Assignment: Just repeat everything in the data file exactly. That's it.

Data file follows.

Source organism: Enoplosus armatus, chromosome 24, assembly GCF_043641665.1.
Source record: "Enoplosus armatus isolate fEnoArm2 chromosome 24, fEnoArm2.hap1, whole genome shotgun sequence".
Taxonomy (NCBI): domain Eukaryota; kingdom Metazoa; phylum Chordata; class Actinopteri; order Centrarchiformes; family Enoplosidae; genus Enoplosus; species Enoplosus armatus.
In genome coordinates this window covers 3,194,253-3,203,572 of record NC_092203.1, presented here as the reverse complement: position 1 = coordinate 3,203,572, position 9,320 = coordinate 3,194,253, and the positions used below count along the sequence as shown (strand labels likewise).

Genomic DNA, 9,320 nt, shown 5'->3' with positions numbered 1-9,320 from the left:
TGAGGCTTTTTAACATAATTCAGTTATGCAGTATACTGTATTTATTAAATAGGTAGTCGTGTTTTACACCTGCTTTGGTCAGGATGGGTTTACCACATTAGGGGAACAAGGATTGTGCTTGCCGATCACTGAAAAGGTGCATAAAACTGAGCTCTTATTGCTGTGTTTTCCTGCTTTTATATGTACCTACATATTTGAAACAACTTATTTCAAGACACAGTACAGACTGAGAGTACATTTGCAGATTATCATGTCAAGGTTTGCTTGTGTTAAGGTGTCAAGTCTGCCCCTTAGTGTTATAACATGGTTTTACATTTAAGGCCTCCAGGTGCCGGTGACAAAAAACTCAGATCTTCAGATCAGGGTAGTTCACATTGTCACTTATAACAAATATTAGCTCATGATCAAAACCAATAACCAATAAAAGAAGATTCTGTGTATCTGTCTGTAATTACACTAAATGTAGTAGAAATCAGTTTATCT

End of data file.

Source organism: Enoplosus armatus, chromosome 24, assembly GCF_043641665.1.
Source record: "Enoplosus armatus isolate fEnoArm2 chromosome 24, fEnoArm2.hap1, whole genome shotgun sequence".
Taxonomy (NCBI): domain Eukaryota; kingdom Metazoa; phylum Chordata; class Actinopteri; order Centrarchiformes; family Enoplosidae; genus Enoplosus; species Enoplosus armatus.
In genome coordinates this window covers 3,194,253-3,203,572 of record NC_092203.1, presented here as the reverse complement: position 1 = coordinate 3,203,572, position 9,320 = coordinate 3,194,253, and the positions used below count along the sequence as shown (strand labels likewise).

Genomic DNA, 9,320 nt, shown 5'->3' with positions numbered 1-9,320 from the left:
TGAGGCTTTTTAACATAATTCAGTTATGCAGTATACTGTATTTATTAAATAGGTAGTCGTGTTTTACACCTGCTTTGGTCAGGATGGGTTTACCACATTAGGGGAACAAGGATTGTGCTTGCCGATCACTGAAAAGGTGCATAAAACTGAGCTCTTATTGCTGTGTTTTCCTGCTTTTATATGTACCTACATATTTGAAACAACTTATTTCAAGACACAGTACAGACTGAGAGTACATTTGCAGATTATCATGTCAAGGTTTGCTTGTGTTAAGGTGTCAAGTCTGCCCCTTAGTGTTATAACATGGTTTTACATTTAAGGCCTCCAGGTGCCGGTGACAAAAAACTCAGATCTTCAGATCAGGGTAGTTCACATTGTCACTTATAACAAATATTAGCTCATGATCAAAACCAATAACCAATAAAAGAAGATTCTGTGTATCTGTCTGTAATTACACTAAATGTAGTAGAAATCAGTTTATCT